Fig. 4. 6-Line best Lorentzian fit (solid curve) for R(6) manifold near 6077 cm-1 at T=296K, relative pressure of 1 bar and methane concentration of 18750 ppmv (upper). Dots representing the experimental points and broken lines the contributions of each of the six transitions of the R(6) absorption line. The residual (bottom) is calculated as the difference between the data (dots) and the multiline best-fit Lorentzian profile (solid curve).

To validate this technique, the multiline algorithm presented before is applied to determine the concentration of methane for a set of different calibrated methane samples. Using the three parameters obtained in the fit, the concentration x is deducted from Eq. 5. In Fig. 5, a set of recovered measurements (dots) of methane concentration are plotted against the calibrated concentrations (solid line). As can be deducted, there is a good agreement between the experimental results and the calibrated samples. The repeatability of the experiment is also demonstrated.

Fig. 5. Concentration measurements of methane estimated with the 6-line fit algorithm. Dots representing the experimental points and solid curve the calibrated methane concentration.

Finally, the sensitivity of the system was evaluated. The HC-PBF was filled with a concentration of 750 ppmv (0.075%) of methane in air at a relative pressure of 1 bar and the curve fitting of the R(6) feature was performed using the procedure described before. Etalon fringes due to unwanted reflections at the open end of the HC-PBF were present but were reduced by averaging 10 samples. As shown in Fig. 6, a SNR of 75 was obtained, which gives rise to a detection limit of 10 ppmv. That implies that, with our arrangement, a minimum detectable absorbance of 8×10-4 can be measured, which is very close to the typical performance of direct absorption spectroscopy schemes [16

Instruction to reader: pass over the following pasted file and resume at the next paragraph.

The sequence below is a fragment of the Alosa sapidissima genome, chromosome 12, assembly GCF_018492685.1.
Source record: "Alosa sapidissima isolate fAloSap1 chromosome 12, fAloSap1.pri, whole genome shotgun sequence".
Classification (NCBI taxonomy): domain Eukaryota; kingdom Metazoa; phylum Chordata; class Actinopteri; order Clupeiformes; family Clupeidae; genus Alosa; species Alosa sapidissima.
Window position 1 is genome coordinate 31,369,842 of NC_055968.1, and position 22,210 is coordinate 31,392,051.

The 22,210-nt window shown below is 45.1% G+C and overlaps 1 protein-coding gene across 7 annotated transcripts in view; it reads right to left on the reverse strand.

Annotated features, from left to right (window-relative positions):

16. M.E. Webber, S. Kim, S.T. Sanders, D.S. Baer, R.K. Hanson, and Y. Ikeda, “In situ combustion measurements of CO2 by use of a distributed-feedback diode-laser sensor near 2.0 µm,” App. Opt. 22, 821–828 (2001). [CrossRef]

].

Fig. 6. 6-Line best Lorentzian fit for the R(6) manifold near 6077 cm-1 at T=296K, relative pressure of 1 bar and methane concentration of 750 ppmv (upper) and residual (bottom) used for the determination of the detection limit of the system.

5. Conclusions

In this paper we have presented, to our knowledge, the first application of a 1670-nm band HC-PBF to the detection of methane. This band, despite having relatively weak absorbing lines, benefits from the long pathlengths achievable with HC-PBF technology. The R(6) absorption line (near 1645 nm) was targeted because it showed a good SNR in the band. At our experimental conditions, collisional broadening made impossible the identification of the individual transitions within the R(6) absorption line. Thus, we applied a multiline model to fit the manifold. The fit allows to infer the methane concentration in air with an estimated detection limit of 10 ppmv. It also simulates the lineshape functions of the individual transitions that comprise the manifold. Furthermore, we believe that a more sensitive technique, such as a modulation scheme, could yield to a lower detection limit. Finally, further research is still needed in order to speed up the gas diffusion through the fiber.

Acknowledgments